so in the future if military brain implants ever become common we now know a target area where there is some useless tissue that can be removed...

Sharks with frigging evil beams? (1)

Securityemo (1407943) | more than 4 years ago | (#31675636)

Seriously, did anyone else hear the summary in the voice of an old-style B-movie narrator, complete with over-the-top sound effects? This might have creepy implications, one battery powered implant and a bit of training and you could turn anyone into an assassin. But what would happen if you did something heinous, and then turned the implant off? Granted, it seems like this only affects people's ability to judge moral intent, the article doesn't mention anything about losing your morality altogether. Although, the flip side of not being able to judge moral intent might be to do stupidly evil things without being able to intuitively understand the consequences? But the subjects judged the moral outcomes accurately based on the consequences, so perhaps this is just a form of artificially induced utilitarianism? Also, they mention "theory of mind", but before you get all worked up this probably does not correspond to any neurological effect of the autism spectrum... Or perhaps any common naturally occurring brain abnormality?

Sharks with frigging amoral beams? (1)

davidwr (791652) | more than 4 years ago | (#31675832)

There, fixed that for you.

Well, the ethical self-referential question is: (1)

vikingpower (768921) | more than 4 years ago | (#31675642)

is this good ? or is it bad ?

implications (1)

roman_mir (125474) | more than 4 years ago | (#31675644)

Implications are interesting:

1. An army of morally removed individuals, everyone gets an electromagnet attached with a mora-meter, the computer adjusts the necessary dose based on the current situation. So now we see a woman and a child on the battlefield, mora-meter is reading 7.8 on the M-Scale, there is the target of opportunity right behind them and no time to react. Increasing the field strength. Mora-meter is at 1.89. Directive: shoot through the civilians. Outcome: 1 target down, 2 civilian casualties.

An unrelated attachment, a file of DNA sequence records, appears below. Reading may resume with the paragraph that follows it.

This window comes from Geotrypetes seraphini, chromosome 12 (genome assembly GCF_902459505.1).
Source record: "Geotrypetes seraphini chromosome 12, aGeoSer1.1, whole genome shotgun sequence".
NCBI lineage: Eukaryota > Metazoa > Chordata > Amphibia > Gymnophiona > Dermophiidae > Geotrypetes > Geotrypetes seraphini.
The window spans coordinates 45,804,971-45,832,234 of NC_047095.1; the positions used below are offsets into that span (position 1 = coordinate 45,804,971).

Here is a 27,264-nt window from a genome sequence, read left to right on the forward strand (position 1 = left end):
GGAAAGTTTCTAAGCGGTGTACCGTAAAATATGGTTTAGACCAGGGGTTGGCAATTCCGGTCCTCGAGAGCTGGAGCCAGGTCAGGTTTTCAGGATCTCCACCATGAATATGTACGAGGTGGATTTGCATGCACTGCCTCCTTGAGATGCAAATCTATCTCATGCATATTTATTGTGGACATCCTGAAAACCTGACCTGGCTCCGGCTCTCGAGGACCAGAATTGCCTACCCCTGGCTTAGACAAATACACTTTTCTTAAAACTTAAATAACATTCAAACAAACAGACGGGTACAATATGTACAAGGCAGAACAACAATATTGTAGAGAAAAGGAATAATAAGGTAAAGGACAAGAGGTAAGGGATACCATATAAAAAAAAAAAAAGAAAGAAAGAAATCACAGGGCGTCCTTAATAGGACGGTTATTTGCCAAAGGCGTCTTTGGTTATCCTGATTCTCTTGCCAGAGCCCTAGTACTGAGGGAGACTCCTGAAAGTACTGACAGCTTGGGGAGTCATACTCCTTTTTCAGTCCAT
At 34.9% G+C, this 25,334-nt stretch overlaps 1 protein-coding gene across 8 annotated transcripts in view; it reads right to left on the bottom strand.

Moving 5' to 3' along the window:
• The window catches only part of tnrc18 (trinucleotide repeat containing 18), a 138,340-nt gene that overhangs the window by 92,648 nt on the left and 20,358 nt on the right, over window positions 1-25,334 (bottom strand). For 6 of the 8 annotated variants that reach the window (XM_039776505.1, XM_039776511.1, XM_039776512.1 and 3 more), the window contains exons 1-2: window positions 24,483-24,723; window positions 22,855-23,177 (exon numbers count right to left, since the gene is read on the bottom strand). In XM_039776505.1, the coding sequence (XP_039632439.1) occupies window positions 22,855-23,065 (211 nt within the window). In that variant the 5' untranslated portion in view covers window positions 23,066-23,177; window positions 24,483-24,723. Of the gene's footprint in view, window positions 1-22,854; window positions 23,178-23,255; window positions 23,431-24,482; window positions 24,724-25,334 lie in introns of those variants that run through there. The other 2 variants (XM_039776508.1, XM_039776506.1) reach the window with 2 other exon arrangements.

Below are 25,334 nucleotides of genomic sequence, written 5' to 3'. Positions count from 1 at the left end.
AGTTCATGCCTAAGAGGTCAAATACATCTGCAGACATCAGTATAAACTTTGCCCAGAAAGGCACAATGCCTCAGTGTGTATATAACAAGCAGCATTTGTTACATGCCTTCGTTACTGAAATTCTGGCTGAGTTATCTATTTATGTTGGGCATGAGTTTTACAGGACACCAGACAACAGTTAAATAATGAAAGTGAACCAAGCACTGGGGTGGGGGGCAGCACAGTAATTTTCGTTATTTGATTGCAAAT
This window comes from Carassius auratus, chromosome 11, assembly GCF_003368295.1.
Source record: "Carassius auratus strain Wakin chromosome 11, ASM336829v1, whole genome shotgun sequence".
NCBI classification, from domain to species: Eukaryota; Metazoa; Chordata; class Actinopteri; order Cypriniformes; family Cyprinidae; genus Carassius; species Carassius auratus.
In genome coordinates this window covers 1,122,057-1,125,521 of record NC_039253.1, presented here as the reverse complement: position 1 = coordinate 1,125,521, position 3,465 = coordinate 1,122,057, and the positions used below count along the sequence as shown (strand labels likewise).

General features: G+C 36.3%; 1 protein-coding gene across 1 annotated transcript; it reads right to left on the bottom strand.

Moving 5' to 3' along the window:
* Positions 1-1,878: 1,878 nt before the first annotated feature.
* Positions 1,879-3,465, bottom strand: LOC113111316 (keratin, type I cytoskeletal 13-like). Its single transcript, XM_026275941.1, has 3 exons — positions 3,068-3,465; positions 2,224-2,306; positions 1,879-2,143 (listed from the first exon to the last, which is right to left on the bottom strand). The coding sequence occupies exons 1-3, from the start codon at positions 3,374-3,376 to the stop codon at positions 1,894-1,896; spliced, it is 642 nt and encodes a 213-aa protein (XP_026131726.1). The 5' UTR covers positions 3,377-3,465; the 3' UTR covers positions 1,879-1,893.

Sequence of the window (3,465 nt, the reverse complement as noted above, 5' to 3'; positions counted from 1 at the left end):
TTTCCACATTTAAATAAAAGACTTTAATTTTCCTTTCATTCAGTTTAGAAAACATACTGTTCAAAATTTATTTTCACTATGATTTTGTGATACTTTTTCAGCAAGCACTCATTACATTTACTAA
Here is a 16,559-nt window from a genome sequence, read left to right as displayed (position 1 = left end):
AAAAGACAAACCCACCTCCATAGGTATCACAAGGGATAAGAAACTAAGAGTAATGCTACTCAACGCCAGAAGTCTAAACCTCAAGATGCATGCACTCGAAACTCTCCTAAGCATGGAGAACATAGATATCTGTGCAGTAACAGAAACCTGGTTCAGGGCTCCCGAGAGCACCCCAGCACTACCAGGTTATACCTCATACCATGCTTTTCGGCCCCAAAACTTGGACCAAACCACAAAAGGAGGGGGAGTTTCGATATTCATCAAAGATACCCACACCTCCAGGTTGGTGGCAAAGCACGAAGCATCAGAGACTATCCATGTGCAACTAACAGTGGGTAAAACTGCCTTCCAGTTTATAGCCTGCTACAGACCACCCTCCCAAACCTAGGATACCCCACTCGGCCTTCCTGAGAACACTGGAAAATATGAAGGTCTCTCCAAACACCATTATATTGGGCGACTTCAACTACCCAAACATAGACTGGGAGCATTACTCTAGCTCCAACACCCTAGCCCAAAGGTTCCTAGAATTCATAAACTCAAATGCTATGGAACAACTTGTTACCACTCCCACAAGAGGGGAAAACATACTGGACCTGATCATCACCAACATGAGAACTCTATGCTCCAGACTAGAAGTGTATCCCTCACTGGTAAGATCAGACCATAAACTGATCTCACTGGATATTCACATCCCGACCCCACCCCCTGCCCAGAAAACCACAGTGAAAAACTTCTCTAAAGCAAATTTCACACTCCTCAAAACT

2. Cchecking the computer, the audience is reading a collective 6.5. Increasing the m-field strength. The meter is at 2. And god said: stone the homosexuals.... Increase the m-field. Pass the collection plate.

Not morality, superstition (1)

Angst Badger (8636) | more than 4 years ago | (#31675656)

The researchers found that when the RTPJ was disrupted volunteers were more likely to judge actions solely on the basis of whether they caused harm -- not whether they were morally wrong in themselves.

Sounds like researchers found the seat of superstition, not morality. The volunteers judged actions on the basis of their actual consequences instead of religious mumbo jumbo. That's not just an interesting finding, it's progress. Maybe science has found a way to get the Pope to spend more time protecting children and less time forgiving child rapists.

Doesn't change much (2, Informative)

digitaldrunkenmonk (1778496) | more than 4 years ago | (#31675678)

A small change in moral response, and even then, it isn't as if they turned off the moral center. Looks like they just caused the subjects to focus on the effect of the action than the reasons behind it. It's almost like they muffled some of the higher reasoning functions behind morality and changed the focus from "The person's action resulted in [x], though he didn't mean it to" to "The person's action resulted in [x]".

They didn't kill morality; they hastened the response to a morally vague event. Black and white, no grey.

In other news... (1)

Anachragnome (1008495) | more than 4 years ago | (#31675690)

"In other news, scientists discover that repeatedly standing in close proximity to magnetic imaging equipment while it is in use degrades the scientist's ability to determine the moral implications of their testing. More at 11."

I'm sure I've seen this before (1)

Risha (999721) | more than 4 years ago | (#31675696)

Wasn't this an episode of the Mentalist [imdb.com] ?

What about the age? (2, Interesting)